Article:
The peacekeeping operations’ sector of the UN administered UNAMA. It also coordinated the operations of about 23 agencies within Afghanistan (Arnold 79). Additionally, the mission had the mandate of providing strategic and political advice regarding the peace process, help the government in its efforts to implement the 2006 compact, boost the global activity level of the country and participate in protecting human rights (Arnold 79). On 22nd March 2012, the resolution 2041 was approved by the UN Security Council. This renewed the obligations of the UNAMAS until March 2013 (Arnold 79). This renewal as well as the UNAMA operation’s continuation is an indication that the peacekeeping mission of the UN in Afghanistan succeeded because it led to the overpowering of Taliban authorities leading to the establishment of a government that was democratically elected (Sunil 21).
Additionally, the secretary general of the UN presents a report to the UN Security Council twice per year that indicates the current Afghanistan’s status. There are other similar reports prepared by the Security Council, the special representatives of Afghanistan and the UN agencies. These are also in support of the conclusion that the peacekeeping mission of the UN was successful in Afghanistan (Sunil 21).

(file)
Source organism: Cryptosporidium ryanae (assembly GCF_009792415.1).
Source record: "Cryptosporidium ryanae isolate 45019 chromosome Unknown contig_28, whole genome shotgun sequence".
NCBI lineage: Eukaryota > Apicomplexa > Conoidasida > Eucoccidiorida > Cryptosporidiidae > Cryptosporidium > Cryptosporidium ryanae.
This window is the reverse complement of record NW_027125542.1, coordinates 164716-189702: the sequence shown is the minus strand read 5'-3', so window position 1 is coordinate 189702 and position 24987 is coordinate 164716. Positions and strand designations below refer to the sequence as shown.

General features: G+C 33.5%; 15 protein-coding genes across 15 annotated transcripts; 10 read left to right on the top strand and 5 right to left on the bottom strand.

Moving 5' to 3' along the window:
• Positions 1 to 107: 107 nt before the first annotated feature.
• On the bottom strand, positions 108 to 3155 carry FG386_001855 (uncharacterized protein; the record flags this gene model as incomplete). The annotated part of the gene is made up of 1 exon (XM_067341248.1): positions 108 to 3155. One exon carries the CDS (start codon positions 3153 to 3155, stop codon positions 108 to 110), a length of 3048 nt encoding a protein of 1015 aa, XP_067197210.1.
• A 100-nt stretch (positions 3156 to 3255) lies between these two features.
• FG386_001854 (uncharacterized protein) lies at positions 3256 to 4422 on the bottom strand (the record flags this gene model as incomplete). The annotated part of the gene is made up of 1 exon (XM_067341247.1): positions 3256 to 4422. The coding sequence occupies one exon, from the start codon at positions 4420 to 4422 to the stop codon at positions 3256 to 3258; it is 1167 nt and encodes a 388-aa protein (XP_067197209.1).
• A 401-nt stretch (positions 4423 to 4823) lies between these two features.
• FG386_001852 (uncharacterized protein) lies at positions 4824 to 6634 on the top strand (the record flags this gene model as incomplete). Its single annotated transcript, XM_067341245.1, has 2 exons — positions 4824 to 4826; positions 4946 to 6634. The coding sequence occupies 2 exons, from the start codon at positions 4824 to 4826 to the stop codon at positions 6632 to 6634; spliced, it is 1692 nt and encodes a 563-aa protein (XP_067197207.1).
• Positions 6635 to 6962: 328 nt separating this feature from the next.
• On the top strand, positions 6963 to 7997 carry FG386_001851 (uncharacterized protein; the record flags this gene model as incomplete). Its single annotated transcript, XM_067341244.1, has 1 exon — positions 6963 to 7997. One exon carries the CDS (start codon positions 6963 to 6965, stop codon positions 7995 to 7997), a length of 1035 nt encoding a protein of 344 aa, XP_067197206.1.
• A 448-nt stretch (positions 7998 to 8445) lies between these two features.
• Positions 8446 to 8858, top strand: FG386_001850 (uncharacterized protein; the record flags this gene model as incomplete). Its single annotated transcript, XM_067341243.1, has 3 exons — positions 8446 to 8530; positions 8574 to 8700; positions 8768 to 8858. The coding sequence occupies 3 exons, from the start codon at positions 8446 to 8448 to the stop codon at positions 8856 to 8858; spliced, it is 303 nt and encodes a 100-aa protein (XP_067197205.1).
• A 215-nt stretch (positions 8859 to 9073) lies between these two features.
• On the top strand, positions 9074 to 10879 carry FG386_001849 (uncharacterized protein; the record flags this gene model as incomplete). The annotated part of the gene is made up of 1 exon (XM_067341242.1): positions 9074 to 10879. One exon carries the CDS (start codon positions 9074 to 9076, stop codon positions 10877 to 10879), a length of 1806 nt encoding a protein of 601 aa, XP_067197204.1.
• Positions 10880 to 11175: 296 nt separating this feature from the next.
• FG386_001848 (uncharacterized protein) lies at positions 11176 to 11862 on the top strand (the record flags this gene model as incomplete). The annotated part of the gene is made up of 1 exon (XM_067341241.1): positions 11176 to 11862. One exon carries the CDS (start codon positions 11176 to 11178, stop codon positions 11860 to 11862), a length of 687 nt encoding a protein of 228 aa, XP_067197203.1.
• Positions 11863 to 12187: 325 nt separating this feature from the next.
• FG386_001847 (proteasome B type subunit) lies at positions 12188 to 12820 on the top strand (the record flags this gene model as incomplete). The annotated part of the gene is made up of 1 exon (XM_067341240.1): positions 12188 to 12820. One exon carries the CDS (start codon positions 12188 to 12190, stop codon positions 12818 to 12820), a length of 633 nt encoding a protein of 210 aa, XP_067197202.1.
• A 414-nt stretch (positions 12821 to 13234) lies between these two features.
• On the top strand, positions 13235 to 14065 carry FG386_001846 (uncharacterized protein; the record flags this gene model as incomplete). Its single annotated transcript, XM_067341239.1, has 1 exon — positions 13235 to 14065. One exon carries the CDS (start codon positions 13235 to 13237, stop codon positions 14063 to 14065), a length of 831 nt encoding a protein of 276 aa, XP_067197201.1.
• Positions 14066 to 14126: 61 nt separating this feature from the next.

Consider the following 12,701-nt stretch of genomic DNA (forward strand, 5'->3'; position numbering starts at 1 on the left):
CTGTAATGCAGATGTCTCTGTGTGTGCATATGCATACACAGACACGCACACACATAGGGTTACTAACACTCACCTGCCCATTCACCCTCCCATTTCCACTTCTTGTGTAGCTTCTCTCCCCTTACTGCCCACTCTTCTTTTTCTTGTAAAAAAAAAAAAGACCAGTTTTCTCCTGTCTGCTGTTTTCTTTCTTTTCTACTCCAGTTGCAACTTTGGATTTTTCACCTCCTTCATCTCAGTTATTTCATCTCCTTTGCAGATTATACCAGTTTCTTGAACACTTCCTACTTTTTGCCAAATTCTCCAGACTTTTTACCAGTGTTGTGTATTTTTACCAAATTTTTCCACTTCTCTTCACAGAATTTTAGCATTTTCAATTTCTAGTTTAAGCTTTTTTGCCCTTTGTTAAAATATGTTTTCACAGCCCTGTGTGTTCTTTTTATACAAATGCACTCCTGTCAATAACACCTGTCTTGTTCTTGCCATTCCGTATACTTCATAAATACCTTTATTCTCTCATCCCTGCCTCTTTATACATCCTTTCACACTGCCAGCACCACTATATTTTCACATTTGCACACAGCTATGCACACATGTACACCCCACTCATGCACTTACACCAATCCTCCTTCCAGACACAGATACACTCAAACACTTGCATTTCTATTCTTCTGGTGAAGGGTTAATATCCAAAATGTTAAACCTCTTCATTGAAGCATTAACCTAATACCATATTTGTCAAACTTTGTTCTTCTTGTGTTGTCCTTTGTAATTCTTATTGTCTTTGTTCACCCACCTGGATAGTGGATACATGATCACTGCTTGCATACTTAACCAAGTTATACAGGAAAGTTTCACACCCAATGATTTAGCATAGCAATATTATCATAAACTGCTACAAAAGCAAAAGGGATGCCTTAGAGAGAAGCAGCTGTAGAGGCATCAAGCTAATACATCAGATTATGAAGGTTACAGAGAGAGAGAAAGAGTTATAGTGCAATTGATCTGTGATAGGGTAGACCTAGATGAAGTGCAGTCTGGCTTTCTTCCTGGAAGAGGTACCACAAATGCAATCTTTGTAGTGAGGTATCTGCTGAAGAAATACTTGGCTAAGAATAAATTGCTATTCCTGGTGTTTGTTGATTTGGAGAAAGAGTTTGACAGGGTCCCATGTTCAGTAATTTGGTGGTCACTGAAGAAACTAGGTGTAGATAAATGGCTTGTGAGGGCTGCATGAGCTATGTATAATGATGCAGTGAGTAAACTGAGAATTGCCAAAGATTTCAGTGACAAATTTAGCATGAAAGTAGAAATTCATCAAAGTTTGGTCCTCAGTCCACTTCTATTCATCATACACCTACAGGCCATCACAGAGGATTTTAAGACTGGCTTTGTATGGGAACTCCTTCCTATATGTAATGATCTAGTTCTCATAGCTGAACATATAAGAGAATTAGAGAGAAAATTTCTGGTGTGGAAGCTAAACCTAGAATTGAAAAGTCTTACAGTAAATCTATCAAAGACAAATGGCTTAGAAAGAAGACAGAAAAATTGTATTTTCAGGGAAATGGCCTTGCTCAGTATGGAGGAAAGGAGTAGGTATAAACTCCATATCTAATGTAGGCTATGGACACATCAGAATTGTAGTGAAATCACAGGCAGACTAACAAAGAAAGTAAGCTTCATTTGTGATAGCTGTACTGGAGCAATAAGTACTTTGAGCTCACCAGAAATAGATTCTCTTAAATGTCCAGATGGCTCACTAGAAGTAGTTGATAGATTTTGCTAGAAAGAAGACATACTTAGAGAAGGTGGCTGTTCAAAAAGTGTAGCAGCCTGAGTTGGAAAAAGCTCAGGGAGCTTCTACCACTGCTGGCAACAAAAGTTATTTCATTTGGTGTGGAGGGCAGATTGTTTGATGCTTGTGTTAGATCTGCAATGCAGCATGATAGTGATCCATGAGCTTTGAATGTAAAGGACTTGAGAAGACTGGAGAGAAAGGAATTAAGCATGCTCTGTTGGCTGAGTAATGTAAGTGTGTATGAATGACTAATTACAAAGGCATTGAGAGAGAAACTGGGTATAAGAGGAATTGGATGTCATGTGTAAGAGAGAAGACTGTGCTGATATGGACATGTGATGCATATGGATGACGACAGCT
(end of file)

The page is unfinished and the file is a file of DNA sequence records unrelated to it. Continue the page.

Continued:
The peacekeeping operation of the UN started in Syria since 2011 following the revolt of the rebels against the government of President Assad. It has been observed that Kofi Annan and Ban Ki Moon involvements as the secretary generals of the UN were not fruitful in enhancing peaceful transition in Syria. A peacekeeping resolution was adopted by the UN Security Council in the April of 2012 as a way of ending rampant violence within Syria. The peacekeeping efforts of the UN were unsuccessful as they did in Afghanistan (Ogunnusi 125).